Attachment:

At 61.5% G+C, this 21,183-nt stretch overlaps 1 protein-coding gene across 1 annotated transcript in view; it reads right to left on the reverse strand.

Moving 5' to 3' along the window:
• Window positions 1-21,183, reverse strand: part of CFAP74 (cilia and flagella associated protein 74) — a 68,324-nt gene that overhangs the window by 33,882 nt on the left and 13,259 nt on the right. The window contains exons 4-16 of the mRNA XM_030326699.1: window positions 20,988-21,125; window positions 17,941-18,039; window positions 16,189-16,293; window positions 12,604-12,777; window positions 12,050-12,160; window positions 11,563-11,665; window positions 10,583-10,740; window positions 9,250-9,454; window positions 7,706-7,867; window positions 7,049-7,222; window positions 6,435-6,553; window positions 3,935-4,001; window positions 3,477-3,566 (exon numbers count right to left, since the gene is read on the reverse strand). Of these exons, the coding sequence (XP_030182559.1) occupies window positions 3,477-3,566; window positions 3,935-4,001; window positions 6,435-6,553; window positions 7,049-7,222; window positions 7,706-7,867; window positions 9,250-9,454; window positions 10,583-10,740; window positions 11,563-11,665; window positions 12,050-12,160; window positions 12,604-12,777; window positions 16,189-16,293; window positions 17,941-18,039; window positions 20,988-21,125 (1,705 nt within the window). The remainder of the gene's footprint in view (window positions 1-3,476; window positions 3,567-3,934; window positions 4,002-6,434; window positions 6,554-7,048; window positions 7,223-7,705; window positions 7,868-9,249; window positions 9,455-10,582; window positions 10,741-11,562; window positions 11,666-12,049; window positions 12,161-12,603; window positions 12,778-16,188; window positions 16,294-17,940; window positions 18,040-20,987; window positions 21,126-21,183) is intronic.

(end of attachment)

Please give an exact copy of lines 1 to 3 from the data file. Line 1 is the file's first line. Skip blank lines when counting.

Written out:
At 61.5% G+C, this 21,183-nt stretch overlaps 1 protein-coding gene across 1 annotated transcript in view; it reads right to left on the reverse strand.

Moving 5' to 3' along the window:
• Window positions 1-21,183, reverse strand: part of CFAP74 (cilia and flagella associated protein 74) — a 68,324-nt gene that overhangs the window by 33,882 nt on the left and 13,259 nt on the right. The window contains exons 4-16 of the mRNA XM_030326699.1: window positions 20,988-21,125; window positions 17,941-18,039; window positions 16,189-16,293; window positions 12,604-12,777; window positions 12,050-12,160; window positions 11,563-11,665; window positions 10,583-10,740; window positions 9,250-9,454; window positions 7,706-7,867; window positions 7,049-7,222; window positions 6,435-6,553; window positions 3,935-4,001; window positions 3,477-3,566 (exon numbers count right to left, since the gene is read on the reverse strand). Of these exons, the coding sequence (XP_030182559.1) occupies window positions 3,477-3,566; window positions 3,935-4,001; window positions 6,435-6,553; window positions 7,049-7,222; window positions 7,706-7,867; window positions 9,250-9,454; window positions 10,583-10,740; window positions 11,563-11,665; window positions 12,050-12,160; window positions 12,604-12,777; window positions 16,189-16,293; window positions 17,941-18,039; window positions 20,988-21,125 (1,705 nt within the window). The remainder of the gene's footprint in view (window positions 1-3,476; window positions 3,567-3,934; window positions 4,002-6,434; window positions 6,554-7,048; window positions 7,223-7,705; window positions 7,868-9,249; window positions 9,455-10,582; window positions 10,741-11,562; window positions 11,666-12,049; window positions 12,161-12,603; window positions 12,778-16,188; window positions 16,294-17,940; window positions 18,040-20,987; window positions 21,126-21,183) is intronic.